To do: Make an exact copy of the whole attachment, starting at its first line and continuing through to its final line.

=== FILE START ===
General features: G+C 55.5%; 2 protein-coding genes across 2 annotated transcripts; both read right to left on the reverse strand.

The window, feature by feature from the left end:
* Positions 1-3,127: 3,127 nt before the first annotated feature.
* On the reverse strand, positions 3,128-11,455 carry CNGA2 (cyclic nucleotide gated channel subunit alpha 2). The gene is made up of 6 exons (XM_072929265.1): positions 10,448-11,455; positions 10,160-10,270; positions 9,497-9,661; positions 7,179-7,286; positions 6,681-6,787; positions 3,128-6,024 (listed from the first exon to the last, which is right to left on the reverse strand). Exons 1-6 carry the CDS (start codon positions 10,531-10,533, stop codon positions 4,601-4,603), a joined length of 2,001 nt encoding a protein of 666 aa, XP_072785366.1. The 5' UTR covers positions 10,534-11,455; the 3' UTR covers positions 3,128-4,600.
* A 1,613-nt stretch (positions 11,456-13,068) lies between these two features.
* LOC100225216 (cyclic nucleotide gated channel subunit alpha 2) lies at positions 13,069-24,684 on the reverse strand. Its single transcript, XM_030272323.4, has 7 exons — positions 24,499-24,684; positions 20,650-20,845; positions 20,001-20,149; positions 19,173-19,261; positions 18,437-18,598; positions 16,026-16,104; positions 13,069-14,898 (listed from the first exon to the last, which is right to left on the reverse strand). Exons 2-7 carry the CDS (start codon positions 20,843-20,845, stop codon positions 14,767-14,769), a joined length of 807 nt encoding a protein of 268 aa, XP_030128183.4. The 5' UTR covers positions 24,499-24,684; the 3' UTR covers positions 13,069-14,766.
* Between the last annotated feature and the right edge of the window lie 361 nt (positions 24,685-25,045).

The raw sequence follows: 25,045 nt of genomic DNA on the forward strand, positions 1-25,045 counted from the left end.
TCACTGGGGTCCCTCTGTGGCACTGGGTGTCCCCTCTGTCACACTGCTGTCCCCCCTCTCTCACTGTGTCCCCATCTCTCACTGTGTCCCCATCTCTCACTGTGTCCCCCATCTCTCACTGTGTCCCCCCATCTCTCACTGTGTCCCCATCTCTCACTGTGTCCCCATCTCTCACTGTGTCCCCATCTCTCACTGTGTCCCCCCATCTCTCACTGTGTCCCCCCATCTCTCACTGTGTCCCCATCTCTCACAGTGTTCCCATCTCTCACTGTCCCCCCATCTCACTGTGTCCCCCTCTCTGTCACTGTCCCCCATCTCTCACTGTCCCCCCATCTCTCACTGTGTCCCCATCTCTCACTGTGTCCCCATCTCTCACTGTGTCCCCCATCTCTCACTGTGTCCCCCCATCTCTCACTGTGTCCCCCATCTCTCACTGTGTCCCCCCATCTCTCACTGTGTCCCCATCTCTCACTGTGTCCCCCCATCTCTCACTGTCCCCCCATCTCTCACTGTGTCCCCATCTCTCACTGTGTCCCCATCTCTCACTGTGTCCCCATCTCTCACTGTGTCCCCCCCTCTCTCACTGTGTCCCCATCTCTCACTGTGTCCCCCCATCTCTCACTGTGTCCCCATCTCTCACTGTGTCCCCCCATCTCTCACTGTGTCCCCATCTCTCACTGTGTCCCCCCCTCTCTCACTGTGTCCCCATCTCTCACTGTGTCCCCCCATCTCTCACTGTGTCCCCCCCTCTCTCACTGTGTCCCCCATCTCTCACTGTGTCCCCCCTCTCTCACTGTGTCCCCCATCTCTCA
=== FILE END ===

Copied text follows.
General features: G+C 55.5%; 2 protein-coding genes across 2 annotated transcripts; both read right to left on the reverse strand.

The window, feature by feature from the left end:
* Positions 1-3,127: 3,127 nt before the first annotated feature.
* On the reverse strand, positions 3,128-11,455 carry CNGA2 (cyclic nucleotide gated channel subunit alpha 2). The gene is made up of 6 exons (XM_072929265.1): positions 10,448-11,455; positions 10,160-10,270; positions 9,497-9,661; positions 7,179-7,286; positions 6,681-6,787; positions 3,128-6,024 (listed from the first exon to the last, which is right to left on the reverse strand). Exons 1-6 carry the CDS (start codon positions 10,531-10,533, stop codon positions 4,601-4,603), a joined length of 2,001 nt encoding a protein of 666 aa, XP_072785366.1. The 5' UTR covers positions 10,534-11,455; the 3' UTR covers positions 3,128-4,600.
* A 1,613-nt stretch (positions 11,456-13,068) lies between these two features.
* LOC100225216 (cyclic nucleotide gated channel subunit alpha 2) lies at positions 13,069-24,684 on the reverse strand. Its single transcript, XM_030272323.4, has 7 exons — positions 24,499-24,684; positions 20,650-20,845; positions 20,001-20,149; positions 19,173-19,261; positions 18,437-18,598; positions 16,026-16,104; positions 13,069-14,898 (listed from the first exon to the last, which is right to left on the reverse strand). Exons 2-7 carry the CDS (start codon positions 20,843-20,845, stop codon positions 14,767-14,769), a joined length of 807 nt encoding a protein of 268 aa, XP_030128183.4. The 5' UTR covers positions 24,499-24,684; the 3' UTR covers positions 13,069-14,766.
* Between the last annotated feature and the right edge of the window lie 361 nt (positions 24,685-25,045).

The raw sequence follows: 25,045 nt of genomic DNA on the forward strand, positions 1-25,045 counted from the left end.
TCACTGGGGTCCCTCTGTGGCACTGGGTGTCCCCTCTGTCACACTGCTGTCCCCCCTCTCTCACTGTGTCCCCATCTCTCACTGTGTCCCCATCTCTCACTGTGTCCCCCATCTCTCACTGTGTCCCCCCATCTCTCACTGTGTCCCCATCTCTCACTGTGTCCCCATCTCTCACTGTGTCCCCATCTCTCACTGTGTCCCCCCATCTCTCACTGTGTCCCCCCATCTCTCACTGTGTCCCCATCTCTCACAGTGTTCCCATCTCTCACTGTCCCCCCATCTCACTGTGTCCCCCTCTCTGTCACTGTCCCCCATCTCTCACTGTCCCCCCATCTCTCACTGTGTCCCCATCTCTCACTGTGTCCCCATCTCTCACTGTGTCCCCCATCTCTCACTGTGTCCCCCCATCTCTCACTGTGTCCCCCATCTCTCACTGTGTCCCCCCATCTCTCACTGTGTCCCCATCTCTCACTGTGTCCCCCCATCTCTCACTGTCCCCCCATCTCTCACTGTGTCCCCATCTCTCACTGTGTCCCCATCTCTCACTGTGTCCCCATCTCTCACTGTGTCCCCCCCTCTCTCACTGTGTCCCCATCTCTCACTGTGTCCCCCCATCTCTCACTGTGTCCCCATCTCTCACTGTGTCCCCCCATCTCTCACTGTGTCCCCATCTCTCACTGTGTCCCCCCCTCTCTCACTGTGTCCCCATCTCTCACTGTGTCCCCCCATCTCTCACTGTGTCCCCCCCTCTCTCACTGTGTCCCCCATCTCTCACTGTGTCCCCCCTCTCTCACTGTGTCCCCCATCTCTCA